No More Chicken on Handlebars

nI1984, my wife and I were living in Kaifeng, China.  On a trip to Shanghai, we saw a bustling city, yet China was known as a rural country. Gazing across Shanghai’s opal-grey Huangpu River, we saw rice fields.  Today, the water reflects the fireworks and Christmas lights of multiple Manhattans.  Back then, the airport was claustrophobic and oppressively hot.  In 2006, the Shanghai airport was immaculate and air-conditioned.  The big cities of the China we knew in 1984 were framed by imperious, inaccessible Soviet-bloc style monoliths. Now, it’s a queue of glass and steel tributes to Ayn Rand.  Before, average citizens wore maintenance-man blue.  Today, it’s high fashion.  In 1984, we were the object of baffled stares.  Today, foreigners rarely elicit a glance.

Back then, in order to buy a toothbrush, one had to stand in one line for a stamp, and move to another line for a clerk to tell you that (a) they didn’t have it (though you could see the toothbrushes lined up like soldiers) and (b) for you to insist one one.  The transaction not yet completed, you must join a third (long) line in order to pay and wait for the receipt.  This time, I had to wave my arms to get the attention of a checker so that she could get off her cell phone, roll her eyes, and scan my tube of toothpaste.

In 1984, meat hung from windows, chickens from handlebars. Today, that’s harder to find, though I suspect restaurant kitchens have not changed much.  Back then, the afternoon nap was sacrosanct. Today, shops are open after lunch.  As a newly-married couple spending our year in China over two dozen years ago, entertainment included watching workers climb bamboo scaffolding and reach out to collect mortar pulleyed up in hemp bags.  A generation later, a popular joke goes like this—Question: “Do you know the name of the national bird of China?”  Punchline:  “The building crane!”

A country once known to think and move in centuries had somehow been transformed into a well-oiled machine that builds mass transit in months. Worried about supplying its people with enough food, China has begun to think about obesity. Where dung collectors once carried just enough to fuel a home, China has become an energy dragon with an insatiable appetite for oil to power a billion people.  1984:  rice paddies.  2012: the largest iPad factory in the world.j

Our project—teaching science inquiry methods to middle school and high school teachers—was planned for a community an hour and a half from Chengdu, in Sichuan province.  I remember only the Chairman Mao statue, throngs of bicyclists, and haze.  Today, Chengdu is throttled by cars. The statue remains, along with the haze.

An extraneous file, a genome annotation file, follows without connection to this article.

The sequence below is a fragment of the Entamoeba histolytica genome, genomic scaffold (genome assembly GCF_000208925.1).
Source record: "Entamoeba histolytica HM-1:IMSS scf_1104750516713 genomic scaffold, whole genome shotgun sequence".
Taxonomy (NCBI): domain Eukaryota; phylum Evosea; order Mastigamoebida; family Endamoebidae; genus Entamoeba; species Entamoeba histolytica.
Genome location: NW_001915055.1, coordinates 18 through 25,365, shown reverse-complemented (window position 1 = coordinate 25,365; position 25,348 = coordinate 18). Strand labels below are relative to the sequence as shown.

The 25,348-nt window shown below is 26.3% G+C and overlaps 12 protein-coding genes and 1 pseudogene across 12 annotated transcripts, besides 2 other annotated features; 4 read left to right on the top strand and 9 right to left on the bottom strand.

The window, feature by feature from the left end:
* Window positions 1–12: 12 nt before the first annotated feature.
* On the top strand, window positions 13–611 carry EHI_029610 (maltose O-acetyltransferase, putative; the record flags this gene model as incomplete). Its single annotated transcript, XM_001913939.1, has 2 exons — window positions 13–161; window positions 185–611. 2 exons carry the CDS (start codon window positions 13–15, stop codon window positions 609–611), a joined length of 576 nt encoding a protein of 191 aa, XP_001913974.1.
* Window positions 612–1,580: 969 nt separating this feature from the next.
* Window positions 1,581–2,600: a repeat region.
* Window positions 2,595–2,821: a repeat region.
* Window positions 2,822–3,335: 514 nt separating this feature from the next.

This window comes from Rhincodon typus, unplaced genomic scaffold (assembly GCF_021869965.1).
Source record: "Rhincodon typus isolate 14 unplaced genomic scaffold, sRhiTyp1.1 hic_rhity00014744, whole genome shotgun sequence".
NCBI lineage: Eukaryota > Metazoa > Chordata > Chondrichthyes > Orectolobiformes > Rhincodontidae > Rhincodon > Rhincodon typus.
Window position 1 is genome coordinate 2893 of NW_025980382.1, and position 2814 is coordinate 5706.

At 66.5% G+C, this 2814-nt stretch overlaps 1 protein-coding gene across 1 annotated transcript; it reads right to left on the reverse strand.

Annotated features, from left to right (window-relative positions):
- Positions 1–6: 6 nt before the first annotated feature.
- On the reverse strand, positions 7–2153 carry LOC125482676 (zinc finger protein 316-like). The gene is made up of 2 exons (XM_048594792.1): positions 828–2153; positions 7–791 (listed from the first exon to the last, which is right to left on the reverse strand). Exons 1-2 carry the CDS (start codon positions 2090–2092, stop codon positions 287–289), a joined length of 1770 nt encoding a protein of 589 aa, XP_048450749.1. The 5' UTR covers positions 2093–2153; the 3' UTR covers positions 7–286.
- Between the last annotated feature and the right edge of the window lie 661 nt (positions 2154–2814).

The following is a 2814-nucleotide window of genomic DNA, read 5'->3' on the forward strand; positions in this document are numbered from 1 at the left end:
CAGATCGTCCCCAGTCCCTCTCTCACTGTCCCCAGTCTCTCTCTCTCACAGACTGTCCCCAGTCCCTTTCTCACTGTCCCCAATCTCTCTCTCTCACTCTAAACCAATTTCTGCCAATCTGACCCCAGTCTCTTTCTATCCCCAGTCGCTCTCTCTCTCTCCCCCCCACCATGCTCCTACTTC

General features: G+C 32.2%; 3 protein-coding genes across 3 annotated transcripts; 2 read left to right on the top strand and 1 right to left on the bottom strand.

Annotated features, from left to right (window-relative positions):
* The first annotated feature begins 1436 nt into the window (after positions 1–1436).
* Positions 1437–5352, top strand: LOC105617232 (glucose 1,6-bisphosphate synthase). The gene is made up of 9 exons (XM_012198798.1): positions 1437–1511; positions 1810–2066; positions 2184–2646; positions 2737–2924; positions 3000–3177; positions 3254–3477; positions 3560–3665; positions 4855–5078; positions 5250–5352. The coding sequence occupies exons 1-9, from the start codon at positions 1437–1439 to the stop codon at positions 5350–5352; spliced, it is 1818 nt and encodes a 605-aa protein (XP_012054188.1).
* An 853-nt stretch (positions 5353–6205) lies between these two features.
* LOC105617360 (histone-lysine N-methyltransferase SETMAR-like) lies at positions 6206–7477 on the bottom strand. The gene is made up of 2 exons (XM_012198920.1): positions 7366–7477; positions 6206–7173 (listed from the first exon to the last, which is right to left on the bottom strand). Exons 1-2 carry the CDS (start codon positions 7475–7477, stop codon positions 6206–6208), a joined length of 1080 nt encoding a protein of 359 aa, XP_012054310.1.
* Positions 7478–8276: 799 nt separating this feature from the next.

The Mao Zedong statue, one of the largest in the country, anchors Chengdu’s Tianfu Square, a downtown commercial shopping district.  Mao stands in front of a Stalinesque Science and Technology Museum in his characteristic pose—waving to the masses.  But no one seems to notice.  They’re busy shopping, perhaps, or finding their way to the iPad factory.  Mao looks somewhat forlorn now, as if he has had no luck hailing a cab. Below ground, a subway fans commuters to other stations.

In the 80s when we traveled to Chengdu, we did not recognize anything western.  Today, in Mao’s direct view—McDonald’s, Gucci, and Starbucks.  In my first visit back, street vendors sold Mao kitche. On my latest trip, even those were gone. An underground artist circulated photoshopped images of the Chairman holding a latte in his outstretched arm.

Against this backdrop, I met brilliant chain-smoking educators. We discussed the role of school leadership in building a climate of change; the capacity for technology to reach more people and deliver education efficiency. We discussed impediments to teacher effectiveness. We tackled social issues in urban and rural areas.  I expressed concern about violence in schools.  He described his concern about a “little emperor and empress syndrome” he had not seen before: indulged children of the one-child family planning policy, inwhich a higher standard of living and fewer obligations led to a disregard for Chinese culture and manners.  I talked of metal detectors and drive-by shooting drills in high-schools.  He talked of children walking several paces ahead of their grandparents trailing behind, carrying the child’s lunch.

Several of us traveled together to Dujiangyan, the site of our workshops, an hour’s car ride from Chengdu, through a new High Tech Development Zone,  one building as ostentatious as the other.   China’s Silicon Valley eventually gave way to farmland and the China I could remember—at first.  In front of the car, a man struggled to pedal his bicycle with a pig draped over a grate fashioned to the back of his seat.  The difference between 1984 and 2006 was stark—this time, he was also talking on his cell phone.  I wanted roll down my window and shout: “Bringing home the bacon?”

Dujiangyan is known for its irrigation system (still providing water to Chengdu) built in 250 BC by thousands of workers carrying stones in baskets of bamboo.  Gunpowder had not been invented yet, so fire and water would heat and cool rocks until they cracked. Li Bing, the governor at that time, wrote instructions:  “Year by year dredge at the bottom until the iron bars clearly appear.  Respect the ancient system and do not lightly modify it.”  He sought to ensure that workers dig “the channel deep and keep the spillways low” to hold  “for a thousand autumns.”  They had to discover the means of doing this—engineering, chemistry, physics, model-building, testing, data-gathering—a perfect model for science inquiry.  One’s backyard has always been the source of fabulous lesson plans.